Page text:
Inhabitable whisky clouds, drinking water with 10,000-year-old glacial ice, an organ that travels the globe and doubles up as a whisky bar … no, this isn’t some crazy dream we had. This is the world of Bompas & Parr, the adventurous and innovative duo who have created some of today’s most incredible installations and events. For what would usually be reserved for the likes of Willy Wonka, they actually conceive and create.
Sitting down with one half of the pair, Sam Bompas, you might expect a purple-haired magician to appear on a flying carpet – but instead you get one fast talking and incredibly enthusiastic dreamer … who takes the impossible and makes it a reality.
One of the duo’s most recent endeavours was the wholly immersive and interactive event, Johnnie Walker’s Symphony in Blue. The idea was born two years ago in partnership with Done + Dusted (the team behind London’s 2012 Olympic Opening Ceremony), among a slew of others, and whose subsequent journey has brought forth some truly out-of-the-box creations.
For two days at Merchant Taylors Hall, the multi-sensory spectacle was far more than an ode to the brand. It was a living, breathing, all-encompassing world of Johnnie Walker Blue Label. Bompas said: “Everyone has this amazing palate. It’s not like sending people to art galleries, as that can be quite obscure. Everyone practices, day after day, what they like in terms of food and flavour. So the interesting thing for us, was how do you take all of the things that are going on in the glass — and with something like Blue Label, that’s a lot — and then explode it out. Not only with foods, but on a much grander and even architectural scale.”
It’s a challenge they took on with gusto: bringing to life the elements of the whisky throughout each room of the hall which then culminated in one huge ceremonial dinner and live theatrical performance — a.k.a. The Flavour Symphony.
One of the most memorable interpretations was the world’s first whisky weather system, fully equipped with thundering storms and flashes of light. Bompas explained the inspiration: “If you get a Speyside or an Islay whisky, you can really taste the salt in it. And that comes from the weather. Obviously Johnnie Walker is a blend, so the whisky cloud was representing Scottish weather. We were particularly focussing on the peaty, smoky flavours — creating a breathable cloud with all the implications,” said Bompas.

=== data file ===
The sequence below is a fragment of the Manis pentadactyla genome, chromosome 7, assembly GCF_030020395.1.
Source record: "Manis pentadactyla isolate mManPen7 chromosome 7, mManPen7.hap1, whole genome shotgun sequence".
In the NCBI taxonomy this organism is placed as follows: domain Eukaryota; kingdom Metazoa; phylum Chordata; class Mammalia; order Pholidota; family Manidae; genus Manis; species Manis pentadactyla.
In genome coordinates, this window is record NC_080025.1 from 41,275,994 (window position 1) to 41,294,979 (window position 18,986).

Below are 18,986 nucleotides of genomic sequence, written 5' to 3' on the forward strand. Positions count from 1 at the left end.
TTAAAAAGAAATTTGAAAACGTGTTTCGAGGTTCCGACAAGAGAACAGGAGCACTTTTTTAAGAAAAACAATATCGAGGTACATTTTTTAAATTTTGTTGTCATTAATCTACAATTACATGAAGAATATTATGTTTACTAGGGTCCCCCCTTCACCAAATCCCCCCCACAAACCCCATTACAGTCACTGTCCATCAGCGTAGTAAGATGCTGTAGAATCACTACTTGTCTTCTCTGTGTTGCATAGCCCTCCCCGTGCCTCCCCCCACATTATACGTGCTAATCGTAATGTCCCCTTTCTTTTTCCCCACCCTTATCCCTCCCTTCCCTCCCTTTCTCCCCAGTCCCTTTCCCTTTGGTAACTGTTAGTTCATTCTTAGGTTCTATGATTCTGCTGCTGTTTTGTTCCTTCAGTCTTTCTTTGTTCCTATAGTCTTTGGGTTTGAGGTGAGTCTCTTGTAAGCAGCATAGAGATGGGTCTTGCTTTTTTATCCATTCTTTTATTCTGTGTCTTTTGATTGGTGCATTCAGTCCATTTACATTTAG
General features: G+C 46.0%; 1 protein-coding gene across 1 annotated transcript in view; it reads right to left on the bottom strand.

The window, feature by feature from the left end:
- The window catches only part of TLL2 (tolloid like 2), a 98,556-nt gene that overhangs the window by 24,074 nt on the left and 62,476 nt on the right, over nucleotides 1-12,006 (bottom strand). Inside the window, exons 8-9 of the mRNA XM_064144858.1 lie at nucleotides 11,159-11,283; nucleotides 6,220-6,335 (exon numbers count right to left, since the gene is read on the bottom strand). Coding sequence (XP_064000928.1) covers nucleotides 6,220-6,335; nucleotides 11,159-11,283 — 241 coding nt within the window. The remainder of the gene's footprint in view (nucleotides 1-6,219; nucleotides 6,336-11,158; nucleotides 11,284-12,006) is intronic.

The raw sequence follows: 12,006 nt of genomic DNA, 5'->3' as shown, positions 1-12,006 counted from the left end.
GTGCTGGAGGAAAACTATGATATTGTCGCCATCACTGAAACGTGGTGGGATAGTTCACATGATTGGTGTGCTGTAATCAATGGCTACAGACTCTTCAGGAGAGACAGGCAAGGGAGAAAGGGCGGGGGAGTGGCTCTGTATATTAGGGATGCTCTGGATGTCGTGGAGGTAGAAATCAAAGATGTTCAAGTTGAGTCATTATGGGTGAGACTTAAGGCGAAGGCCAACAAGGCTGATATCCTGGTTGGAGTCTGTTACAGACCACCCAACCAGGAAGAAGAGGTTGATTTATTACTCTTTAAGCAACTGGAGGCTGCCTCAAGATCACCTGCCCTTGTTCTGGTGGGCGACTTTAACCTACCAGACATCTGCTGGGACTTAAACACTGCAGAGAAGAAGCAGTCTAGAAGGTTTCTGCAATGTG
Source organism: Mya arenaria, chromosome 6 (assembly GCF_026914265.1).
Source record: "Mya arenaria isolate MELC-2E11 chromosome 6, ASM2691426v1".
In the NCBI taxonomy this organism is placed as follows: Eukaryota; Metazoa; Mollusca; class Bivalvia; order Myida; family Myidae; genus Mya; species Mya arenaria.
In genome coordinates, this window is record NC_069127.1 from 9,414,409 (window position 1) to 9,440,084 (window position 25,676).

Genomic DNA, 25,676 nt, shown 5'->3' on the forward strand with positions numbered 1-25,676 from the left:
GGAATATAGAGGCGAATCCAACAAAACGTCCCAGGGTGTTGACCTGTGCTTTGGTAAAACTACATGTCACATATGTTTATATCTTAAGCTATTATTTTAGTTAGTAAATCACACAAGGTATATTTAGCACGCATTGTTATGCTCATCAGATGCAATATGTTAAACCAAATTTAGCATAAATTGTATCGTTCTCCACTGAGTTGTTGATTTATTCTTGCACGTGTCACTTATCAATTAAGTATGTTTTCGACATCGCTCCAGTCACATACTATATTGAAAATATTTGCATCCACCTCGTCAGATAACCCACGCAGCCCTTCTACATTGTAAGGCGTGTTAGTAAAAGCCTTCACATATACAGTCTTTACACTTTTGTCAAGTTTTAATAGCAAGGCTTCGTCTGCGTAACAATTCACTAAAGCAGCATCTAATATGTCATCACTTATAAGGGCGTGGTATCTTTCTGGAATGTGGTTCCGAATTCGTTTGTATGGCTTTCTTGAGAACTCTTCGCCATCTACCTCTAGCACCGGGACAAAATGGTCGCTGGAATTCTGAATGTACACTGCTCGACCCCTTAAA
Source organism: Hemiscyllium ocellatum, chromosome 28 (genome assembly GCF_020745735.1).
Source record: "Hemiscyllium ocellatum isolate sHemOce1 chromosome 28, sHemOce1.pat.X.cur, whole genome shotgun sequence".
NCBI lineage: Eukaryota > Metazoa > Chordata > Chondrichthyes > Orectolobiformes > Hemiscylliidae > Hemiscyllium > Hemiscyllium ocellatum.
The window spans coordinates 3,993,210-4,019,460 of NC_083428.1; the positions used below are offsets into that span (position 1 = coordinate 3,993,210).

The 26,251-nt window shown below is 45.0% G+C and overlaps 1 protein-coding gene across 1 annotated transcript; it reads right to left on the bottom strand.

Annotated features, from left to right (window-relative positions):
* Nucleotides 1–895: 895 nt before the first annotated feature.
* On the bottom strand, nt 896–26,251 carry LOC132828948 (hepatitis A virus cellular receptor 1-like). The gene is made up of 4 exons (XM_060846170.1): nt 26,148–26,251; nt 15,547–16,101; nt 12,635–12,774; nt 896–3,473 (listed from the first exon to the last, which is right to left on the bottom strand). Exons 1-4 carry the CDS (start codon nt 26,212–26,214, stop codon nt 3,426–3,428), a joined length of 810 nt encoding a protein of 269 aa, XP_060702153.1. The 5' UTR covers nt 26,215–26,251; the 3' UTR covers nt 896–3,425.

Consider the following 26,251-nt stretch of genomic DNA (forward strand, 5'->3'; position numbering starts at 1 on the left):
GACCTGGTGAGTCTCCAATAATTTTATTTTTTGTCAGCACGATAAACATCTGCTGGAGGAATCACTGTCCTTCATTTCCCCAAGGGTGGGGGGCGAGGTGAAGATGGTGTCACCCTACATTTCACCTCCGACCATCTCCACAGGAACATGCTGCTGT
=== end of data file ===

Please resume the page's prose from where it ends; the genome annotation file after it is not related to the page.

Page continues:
“Having all that whisky in the air creates a sense of anonymity. You can reach out and touch someone who is a stranger, and it doesn’t feel invasive. And you can ask, ‘What notes did you get? How about you?’ It has important flavour ramifications as well, because in high humidity — you get more flavour out of it. And with the cloud, we made whisky the humidity itself.” And to bring this to fruition, Bompas explained that explosives experts were called in to ensure the room’s safety, and guests could only stay in the cloud for about a minute.
Master blender Jim Beveridge was on hand, giving guests intimate sessions in the Blending Parlour and helping them to discover the six signature flavours of Blue Label: fresh, fruity, malt, wood, spicy and peat.
The evenings were star-studded (hello Jude Law!), but the hero piece was without doubt the Flavour Conductor — a custom-designed organ hand built using 400-year-old techniques hybridised with cutting edge science. The organ is setting off to travel the world and needed to be able to execute the same quality of sound no matter the number of people in the audience or the extreme climate of its location; both of which can have a severely negative impact on the performance.
“The organ builders are insane, their normal client is a church congregation. By comparison — we’re total Apaches. Not only did they have to build the organ but it had to fit this scientific brief and all the materials had to relate to the brand. All the angles of the organ had to be the same angles as the Johnnie Walker labels. And not only did we want the organ, it needed to handle projections on it,” Bompas quickly rattled off. “But they’ve been brilliant — it’s one of those projects everyone really loved. The organists even put in a whole extra set of pipes for us for nothing, just to make the organ complete.”
When asked if there was ever a project too difficult to bring to fruition, his response: “We try not to think that way. We just keep going.”
And because this is Best Bars, we had to know — what are Sam Bompas’ three favourite bars?
- Experimental Cocktail Club: “I like ECC and go there quite a lot. Plus I know the guys, and I have an old friend who works there.”
- The Lord Clyde: “My local pub and it’s a beautiful, beautiful pub. Now it’s a bit embarrassing because I know everyone there.”
- Dandelyan: “I’m really excited about Ryan Cheti’s new place. There are so many good people involved.”
— Sasha Filimonov, @SashaSips